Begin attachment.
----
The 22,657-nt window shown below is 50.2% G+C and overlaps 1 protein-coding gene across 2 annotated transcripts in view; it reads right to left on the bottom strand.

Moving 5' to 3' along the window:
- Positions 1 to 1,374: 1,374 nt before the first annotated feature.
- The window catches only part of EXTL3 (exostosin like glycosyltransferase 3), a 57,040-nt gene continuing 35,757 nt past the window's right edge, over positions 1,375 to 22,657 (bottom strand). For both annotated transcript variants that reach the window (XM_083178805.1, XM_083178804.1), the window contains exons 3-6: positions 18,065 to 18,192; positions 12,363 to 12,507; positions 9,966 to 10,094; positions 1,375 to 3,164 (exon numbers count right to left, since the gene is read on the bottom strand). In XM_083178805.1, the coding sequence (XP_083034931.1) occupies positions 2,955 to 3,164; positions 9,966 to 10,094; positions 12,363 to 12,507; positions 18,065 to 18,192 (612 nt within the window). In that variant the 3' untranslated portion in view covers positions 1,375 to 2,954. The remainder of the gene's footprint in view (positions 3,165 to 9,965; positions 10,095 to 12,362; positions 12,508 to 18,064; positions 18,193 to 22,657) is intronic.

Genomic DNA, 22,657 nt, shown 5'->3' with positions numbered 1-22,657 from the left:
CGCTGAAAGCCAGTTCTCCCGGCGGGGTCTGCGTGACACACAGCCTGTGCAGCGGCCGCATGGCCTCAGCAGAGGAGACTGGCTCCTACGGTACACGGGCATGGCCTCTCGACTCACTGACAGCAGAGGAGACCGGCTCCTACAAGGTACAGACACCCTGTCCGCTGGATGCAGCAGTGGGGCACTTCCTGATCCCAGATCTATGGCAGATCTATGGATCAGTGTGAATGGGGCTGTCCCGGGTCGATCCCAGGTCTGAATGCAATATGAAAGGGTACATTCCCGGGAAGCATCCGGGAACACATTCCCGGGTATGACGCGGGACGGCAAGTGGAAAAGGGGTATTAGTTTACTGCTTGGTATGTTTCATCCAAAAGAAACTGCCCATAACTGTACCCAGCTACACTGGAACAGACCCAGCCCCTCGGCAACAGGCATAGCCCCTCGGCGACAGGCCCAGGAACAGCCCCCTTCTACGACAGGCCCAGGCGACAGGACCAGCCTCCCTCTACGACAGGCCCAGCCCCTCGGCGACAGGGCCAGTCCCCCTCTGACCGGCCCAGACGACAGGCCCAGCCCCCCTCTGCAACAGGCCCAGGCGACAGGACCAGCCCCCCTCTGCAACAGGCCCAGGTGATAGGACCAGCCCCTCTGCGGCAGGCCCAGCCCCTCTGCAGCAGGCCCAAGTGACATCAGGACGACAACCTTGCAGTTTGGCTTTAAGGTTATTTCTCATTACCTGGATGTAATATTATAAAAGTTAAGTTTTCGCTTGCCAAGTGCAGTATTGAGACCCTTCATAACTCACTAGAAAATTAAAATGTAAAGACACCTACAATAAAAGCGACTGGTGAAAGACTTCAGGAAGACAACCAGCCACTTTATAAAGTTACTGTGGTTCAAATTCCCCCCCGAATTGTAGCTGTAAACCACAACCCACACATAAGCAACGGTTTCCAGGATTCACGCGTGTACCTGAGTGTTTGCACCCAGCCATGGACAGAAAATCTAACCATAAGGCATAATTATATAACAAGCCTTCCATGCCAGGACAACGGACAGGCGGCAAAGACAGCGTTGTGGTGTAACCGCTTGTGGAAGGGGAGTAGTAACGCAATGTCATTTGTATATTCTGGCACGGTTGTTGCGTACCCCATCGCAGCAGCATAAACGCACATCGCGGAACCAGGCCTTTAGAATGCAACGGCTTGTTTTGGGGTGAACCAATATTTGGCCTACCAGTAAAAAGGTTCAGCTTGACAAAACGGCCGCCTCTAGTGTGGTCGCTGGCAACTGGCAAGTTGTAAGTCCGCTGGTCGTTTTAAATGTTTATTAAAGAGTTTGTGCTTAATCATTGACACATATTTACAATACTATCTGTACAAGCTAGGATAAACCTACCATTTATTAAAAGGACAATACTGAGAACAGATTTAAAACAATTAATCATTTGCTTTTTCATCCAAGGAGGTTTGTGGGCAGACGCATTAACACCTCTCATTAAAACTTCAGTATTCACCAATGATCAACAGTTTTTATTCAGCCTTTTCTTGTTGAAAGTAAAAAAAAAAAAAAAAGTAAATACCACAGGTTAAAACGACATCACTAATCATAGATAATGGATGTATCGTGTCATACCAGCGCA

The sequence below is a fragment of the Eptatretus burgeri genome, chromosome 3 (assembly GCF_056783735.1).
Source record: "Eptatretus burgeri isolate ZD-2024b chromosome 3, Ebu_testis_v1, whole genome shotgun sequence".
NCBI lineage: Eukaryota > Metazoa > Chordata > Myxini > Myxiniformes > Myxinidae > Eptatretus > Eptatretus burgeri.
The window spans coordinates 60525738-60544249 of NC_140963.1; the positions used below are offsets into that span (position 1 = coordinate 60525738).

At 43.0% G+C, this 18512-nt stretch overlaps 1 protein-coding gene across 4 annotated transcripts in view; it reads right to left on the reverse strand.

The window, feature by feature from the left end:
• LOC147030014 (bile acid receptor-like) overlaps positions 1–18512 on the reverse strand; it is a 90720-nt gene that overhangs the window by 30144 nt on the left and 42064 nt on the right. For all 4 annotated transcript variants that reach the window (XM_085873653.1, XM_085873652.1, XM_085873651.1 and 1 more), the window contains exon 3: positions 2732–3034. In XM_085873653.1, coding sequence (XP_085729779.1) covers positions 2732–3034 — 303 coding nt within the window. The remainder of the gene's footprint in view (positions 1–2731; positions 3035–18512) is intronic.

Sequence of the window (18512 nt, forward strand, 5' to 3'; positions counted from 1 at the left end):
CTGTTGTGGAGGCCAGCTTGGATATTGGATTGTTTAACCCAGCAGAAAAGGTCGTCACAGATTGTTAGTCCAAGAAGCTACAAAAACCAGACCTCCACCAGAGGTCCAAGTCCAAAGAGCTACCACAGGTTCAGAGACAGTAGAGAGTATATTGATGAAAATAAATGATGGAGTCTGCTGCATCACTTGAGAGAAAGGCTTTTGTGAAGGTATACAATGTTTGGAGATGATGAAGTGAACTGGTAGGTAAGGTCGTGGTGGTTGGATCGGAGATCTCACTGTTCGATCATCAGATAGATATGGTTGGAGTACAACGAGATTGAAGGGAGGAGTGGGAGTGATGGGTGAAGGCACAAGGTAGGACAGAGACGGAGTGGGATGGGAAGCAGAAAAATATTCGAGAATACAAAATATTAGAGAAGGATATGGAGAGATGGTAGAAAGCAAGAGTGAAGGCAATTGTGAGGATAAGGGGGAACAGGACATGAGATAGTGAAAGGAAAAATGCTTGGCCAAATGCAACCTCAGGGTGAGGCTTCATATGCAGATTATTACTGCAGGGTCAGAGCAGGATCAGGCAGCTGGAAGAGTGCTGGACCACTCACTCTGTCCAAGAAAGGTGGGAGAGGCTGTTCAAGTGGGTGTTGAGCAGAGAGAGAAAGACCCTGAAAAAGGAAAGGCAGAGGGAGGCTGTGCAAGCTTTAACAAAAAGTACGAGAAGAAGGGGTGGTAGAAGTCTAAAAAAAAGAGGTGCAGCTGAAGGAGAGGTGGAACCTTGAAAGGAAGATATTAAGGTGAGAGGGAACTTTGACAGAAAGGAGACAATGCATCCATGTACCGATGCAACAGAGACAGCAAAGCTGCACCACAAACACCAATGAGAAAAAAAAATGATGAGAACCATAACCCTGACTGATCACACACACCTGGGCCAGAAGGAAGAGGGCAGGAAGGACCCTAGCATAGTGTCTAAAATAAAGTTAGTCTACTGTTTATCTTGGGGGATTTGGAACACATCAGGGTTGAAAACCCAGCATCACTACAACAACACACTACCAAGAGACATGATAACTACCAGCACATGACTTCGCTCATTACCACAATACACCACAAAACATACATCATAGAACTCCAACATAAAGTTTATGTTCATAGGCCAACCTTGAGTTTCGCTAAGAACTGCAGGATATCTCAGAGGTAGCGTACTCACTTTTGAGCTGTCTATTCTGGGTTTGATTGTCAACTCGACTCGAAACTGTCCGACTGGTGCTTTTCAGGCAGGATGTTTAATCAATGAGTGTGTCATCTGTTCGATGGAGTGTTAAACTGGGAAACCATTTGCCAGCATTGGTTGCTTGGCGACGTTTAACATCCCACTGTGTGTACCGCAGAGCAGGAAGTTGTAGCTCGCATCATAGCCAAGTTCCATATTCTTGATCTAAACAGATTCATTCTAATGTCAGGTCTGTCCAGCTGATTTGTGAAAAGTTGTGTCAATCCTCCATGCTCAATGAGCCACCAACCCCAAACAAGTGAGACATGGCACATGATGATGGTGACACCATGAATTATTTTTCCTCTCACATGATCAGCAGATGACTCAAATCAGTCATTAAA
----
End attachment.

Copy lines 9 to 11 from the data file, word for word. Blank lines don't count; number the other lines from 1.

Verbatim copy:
NCBI lineage: Eukaryota > Metazoa > Chordata > Myxini > Myxiniformes > Myxinidae > Eptatretus > Eptatretus burgeri.
The window spans coordinates 60525738-60544249 of NC_140963.1; the positions used below are offsets into that span (position 1 = coordinate 60525738).

At 43.0% G+C, this 18512-nt stretch overlaps 1 protein-coding gene across 4 annotated transcripts in view; it reads right to left on the reverse strand.